HomePoliticsNewsBeirut Bank held up amid political vacuum

Beirut Bank held up amid political vacuum

As the political vacuum in Lebanon further prevents the possibility of any changes, two depositors held up a bank in Beirut demanding access to their trapped savings.

Banks across Lebanon temporarily closed on October 7, 2022 after a string of holdups by depositors trying to access their money. Photo: Nicholas Frakes, NOW

Two depositors at the Lebanese Credit Bank in Hazmieh stormed the local branch with a pistol and fuel, with one of the depositors threatening to use the fuel to light himself on fire if they did not hand over his savings, which have been trapped in the bank since the start of the economic crisis in 2019.

Ibrahim Beydoun and Ali al-Sahli entered the bank this morning demanding about $50,000 dollars of their own money. According to local reports, they received the cash, and have been waiting to be allowed to exit the bank after security forces showed up.

This is not the first time that al-Sahli has attempted to retrieve his locked savings.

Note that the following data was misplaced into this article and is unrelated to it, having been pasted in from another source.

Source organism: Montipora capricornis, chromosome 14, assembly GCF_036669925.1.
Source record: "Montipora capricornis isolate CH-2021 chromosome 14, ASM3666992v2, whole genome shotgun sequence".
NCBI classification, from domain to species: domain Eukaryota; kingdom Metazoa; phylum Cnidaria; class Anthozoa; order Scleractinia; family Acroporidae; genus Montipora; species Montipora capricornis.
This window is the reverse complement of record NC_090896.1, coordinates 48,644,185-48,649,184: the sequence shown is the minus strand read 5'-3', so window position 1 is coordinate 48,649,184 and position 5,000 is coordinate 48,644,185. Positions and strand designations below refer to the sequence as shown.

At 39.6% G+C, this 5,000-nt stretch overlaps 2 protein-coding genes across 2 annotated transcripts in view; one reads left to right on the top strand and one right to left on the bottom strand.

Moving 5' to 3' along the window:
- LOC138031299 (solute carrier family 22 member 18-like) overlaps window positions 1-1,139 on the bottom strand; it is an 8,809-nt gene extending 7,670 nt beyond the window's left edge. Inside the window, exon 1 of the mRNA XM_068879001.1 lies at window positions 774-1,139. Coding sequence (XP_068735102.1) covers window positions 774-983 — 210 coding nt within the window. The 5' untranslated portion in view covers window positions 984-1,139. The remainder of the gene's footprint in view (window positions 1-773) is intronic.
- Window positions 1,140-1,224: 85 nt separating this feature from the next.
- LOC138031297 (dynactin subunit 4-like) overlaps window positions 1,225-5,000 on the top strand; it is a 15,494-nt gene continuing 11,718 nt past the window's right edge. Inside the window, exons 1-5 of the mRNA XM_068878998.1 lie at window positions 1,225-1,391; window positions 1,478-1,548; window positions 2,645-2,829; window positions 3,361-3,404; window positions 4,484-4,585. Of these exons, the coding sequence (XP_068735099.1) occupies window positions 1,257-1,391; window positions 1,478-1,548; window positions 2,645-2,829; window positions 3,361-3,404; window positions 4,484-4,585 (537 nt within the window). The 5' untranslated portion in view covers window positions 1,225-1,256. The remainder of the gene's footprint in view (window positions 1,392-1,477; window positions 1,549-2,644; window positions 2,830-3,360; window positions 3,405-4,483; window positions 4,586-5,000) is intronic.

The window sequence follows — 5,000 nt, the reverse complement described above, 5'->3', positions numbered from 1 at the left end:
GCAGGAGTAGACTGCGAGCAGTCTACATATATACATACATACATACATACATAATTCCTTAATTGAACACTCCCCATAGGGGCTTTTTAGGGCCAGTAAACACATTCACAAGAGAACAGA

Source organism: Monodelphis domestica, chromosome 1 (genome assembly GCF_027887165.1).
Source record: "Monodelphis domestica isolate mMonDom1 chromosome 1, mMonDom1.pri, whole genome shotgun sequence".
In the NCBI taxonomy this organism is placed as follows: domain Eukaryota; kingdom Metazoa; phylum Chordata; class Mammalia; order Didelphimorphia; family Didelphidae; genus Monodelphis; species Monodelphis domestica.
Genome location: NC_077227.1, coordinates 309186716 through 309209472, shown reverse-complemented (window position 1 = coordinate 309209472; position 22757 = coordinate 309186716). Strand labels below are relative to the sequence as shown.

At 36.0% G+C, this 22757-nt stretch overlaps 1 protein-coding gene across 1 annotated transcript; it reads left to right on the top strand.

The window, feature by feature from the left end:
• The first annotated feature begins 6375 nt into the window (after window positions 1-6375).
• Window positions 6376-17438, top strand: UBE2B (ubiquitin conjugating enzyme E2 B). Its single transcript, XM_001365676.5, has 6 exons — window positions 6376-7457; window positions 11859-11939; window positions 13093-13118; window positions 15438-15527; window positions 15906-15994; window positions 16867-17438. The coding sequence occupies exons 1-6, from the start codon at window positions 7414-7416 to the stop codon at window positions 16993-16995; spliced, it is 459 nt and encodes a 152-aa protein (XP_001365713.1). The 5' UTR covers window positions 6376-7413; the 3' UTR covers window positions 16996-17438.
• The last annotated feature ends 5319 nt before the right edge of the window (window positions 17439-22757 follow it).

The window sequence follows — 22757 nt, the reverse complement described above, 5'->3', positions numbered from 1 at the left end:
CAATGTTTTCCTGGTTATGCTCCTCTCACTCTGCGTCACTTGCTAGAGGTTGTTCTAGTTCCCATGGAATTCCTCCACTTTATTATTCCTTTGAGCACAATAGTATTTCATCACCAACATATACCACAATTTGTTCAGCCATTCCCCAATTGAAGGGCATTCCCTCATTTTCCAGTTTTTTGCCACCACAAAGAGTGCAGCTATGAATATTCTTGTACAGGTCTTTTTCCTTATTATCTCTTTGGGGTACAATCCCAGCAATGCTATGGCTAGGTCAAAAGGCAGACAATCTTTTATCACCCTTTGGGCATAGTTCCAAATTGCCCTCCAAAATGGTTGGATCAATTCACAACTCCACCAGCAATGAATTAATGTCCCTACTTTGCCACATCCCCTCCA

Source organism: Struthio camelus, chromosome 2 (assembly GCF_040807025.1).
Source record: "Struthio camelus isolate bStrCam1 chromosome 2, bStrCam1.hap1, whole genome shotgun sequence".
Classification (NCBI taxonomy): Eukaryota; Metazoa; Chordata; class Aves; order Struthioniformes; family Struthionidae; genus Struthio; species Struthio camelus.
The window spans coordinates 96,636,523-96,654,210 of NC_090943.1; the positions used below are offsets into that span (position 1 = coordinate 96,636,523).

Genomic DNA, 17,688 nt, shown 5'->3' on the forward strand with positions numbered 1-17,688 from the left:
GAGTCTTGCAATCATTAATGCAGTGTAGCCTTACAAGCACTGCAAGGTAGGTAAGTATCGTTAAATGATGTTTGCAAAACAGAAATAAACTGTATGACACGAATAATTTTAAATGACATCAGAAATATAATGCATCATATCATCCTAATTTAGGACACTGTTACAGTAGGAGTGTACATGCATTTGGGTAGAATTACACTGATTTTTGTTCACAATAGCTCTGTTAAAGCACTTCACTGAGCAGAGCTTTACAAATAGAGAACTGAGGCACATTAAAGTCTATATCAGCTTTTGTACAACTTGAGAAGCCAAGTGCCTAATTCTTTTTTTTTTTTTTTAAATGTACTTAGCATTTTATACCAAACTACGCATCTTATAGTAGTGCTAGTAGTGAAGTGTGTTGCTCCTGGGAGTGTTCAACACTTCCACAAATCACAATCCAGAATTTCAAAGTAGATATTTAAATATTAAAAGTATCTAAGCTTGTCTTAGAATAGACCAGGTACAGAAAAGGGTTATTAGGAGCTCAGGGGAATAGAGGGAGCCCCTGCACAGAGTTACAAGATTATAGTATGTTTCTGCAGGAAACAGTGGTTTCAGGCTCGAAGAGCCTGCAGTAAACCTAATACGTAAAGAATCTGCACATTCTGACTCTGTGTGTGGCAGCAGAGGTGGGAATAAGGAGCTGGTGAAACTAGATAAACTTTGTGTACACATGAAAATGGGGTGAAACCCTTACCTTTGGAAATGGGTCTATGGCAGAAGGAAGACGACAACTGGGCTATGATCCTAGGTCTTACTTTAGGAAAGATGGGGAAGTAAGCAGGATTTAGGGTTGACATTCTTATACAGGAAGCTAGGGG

The former member of Lebanon’s Internal Security Forces attempted to hold up another branch of the Lebanese Credit Bank in Chtoura on October 5, but was quickly arrested and was unable to retrieve any of his money.

Since Beydoun and al-Sahli received the nearly $50,000, security forces have cut off electricity and ventilation to the bank branch, with some of those inside saying that they are slowly suffocating because of the fumes coming from the fuel that the two depositors brought with them.

The hold-up follows a series of similar incidents in which depositors have attempted to use force to unlock their savings.

In September, there were a string of hold-ups, with many of those demanding their savings doing so because they needed the money to help pay for a family member’s medical expenses or to help take care of debt that they or their families owed.

The most famous of these depositors who took matters into their own hands is Sali Hafiz who, armed with a toy gun, entered BLOM Bank in Beirut and forced employees to hand over $13,000 of her own money so that she could pay for her sister’s cancer treatments.

The frequent hold-ups led to banks closing indefinitely on two occasions, asking that the government meet their demands for enhanced security. However, on each occasion, the banks reopened after only several days.

Depositors at Lebanese banks have been unable to fully access their savings for three years after banks imposed informal capital controls, drastically limiting how much money one can withdraw per month, as well as in what currency and at what rate.

With no end in sight to the worsening economic crisis, , the lira currently hovers at around 38,000 to US$1, while officially remaining at 1,507. Only able to withdraw their cash at a measly 8,000, Lebanon’s depositors have become increasingly desperate to access trapped dollars in order to survive.